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The Stages of Breast Cancer Explained

Breast cancer affects one in four women, and it can be daunting to understand all the different stages and treatment options that are available; especially if you have been recently diagnosed. To help you through the specifics of all the different breast cancer stages and what they mean for your personal treatment plan, the Breast Institute Houston has put together an informative piece to walk you through every stage of breast cancer. Find an attentive and highly recommended breast cancer specialist in Houston when you contact the Breast Institute Houston to schedule your first appointment today.

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Are You Considering Breast Reconstruction?

“Today, a woman should end up having prettier breasts than she had before being diagnosed with breast cancer.” — Breast Health Institute Houston

Recovery from breast cancer treatment is not what it used to be. With breast reconstruction in Houston offered by Darlene M. Miltenburg Md, FRCS(C), FACS you will achieve the best possible aesthetic results in a caring, understanding, and informative environment.

Although breast reconstruction after a mastectomy can be a complicated and sometimes risky undertaking, Dr. Miltenburg believes all patients deserve to be considered. Dr. Miltenburg discusses surgical options with patients, regardless of age, co-morbid conditions, cancer stage, geographic location, insurance coverage, etc.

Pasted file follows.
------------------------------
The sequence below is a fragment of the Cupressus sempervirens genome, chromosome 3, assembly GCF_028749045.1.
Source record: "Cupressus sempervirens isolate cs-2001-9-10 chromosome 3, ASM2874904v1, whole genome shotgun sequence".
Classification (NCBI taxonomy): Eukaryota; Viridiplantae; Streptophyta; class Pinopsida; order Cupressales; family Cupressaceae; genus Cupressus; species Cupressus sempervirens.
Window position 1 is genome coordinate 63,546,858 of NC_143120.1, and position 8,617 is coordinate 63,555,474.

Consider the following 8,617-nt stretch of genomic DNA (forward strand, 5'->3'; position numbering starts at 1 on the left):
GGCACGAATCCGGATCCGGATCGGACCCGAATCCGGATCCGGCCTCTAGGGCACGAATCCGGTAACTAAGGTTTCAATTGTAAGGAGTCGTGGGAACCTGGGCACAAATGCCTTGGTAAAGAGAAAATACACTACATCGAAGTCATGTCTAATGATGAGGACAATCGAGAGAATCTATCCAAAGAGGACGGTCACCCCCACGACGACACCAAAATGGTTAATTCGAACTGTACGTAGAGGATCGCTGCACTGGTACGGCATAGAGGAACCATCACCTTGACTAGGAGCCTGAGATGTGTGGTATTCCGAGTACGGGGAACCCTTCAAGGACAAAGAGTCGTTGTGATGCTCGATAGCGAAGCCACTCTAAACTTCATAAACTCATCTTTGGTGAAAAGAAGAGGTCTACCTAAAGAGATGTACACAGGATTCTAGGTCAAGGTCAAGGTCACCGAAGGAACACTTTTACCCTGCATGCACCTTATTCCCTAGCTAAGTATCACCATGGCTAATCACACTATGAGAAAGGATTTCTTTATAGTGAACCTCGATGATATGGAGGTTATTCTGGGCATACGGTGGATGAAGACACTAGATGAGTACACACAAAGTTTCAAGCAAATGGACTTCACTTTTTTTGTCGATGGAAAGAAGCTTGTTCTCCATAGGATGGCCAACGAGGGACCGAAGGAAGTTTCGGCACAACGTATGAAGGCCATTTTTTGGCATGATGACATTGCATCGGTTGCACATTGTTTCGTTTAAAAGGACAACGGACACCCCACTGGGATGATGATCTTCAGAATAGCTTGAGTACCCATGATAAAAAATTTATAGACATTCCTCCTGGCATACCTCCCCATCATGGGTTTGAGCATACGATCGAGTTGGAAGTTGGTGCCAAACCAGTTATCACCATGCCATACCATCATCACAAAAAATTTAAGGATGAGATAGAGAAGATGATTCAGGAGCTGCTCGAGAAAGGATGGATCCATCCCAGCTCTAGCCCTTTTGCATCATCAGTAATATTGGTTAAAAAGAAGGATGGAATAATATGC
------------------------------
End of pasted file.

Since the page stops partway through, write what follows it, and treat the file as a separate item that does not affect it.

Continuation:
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Feeling Beautiful with Breast Cancer

breast cancer surgeon in Houston

A diagnosis of breast cancer means many changes to the body you know and love. Working with your breast cancer surgeon in Houston through each stage of treatment and recovery, you must learn to adjust to new changes in your appearance. Many of these changes will be temporary; some will be permanent. During this time of upheaval, taking time to appreciate your beauty as it is not only comforting but can positively impact your health and well-being.

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Undergoing a Breast Biopsy in Houston

A biopsy is a sample of body tissue your doctor takes for the purpose of examining it more closely. Most people have heard about biopsies of lesions, tumors (also known as cysts,) or other masses which are suspected to be cancerous. A doctor should order a biopsy when a test suggests an area of tissue isn’t normal. In some cases, a biopsy of normal-appearing tissue may be done to check for cancer spread.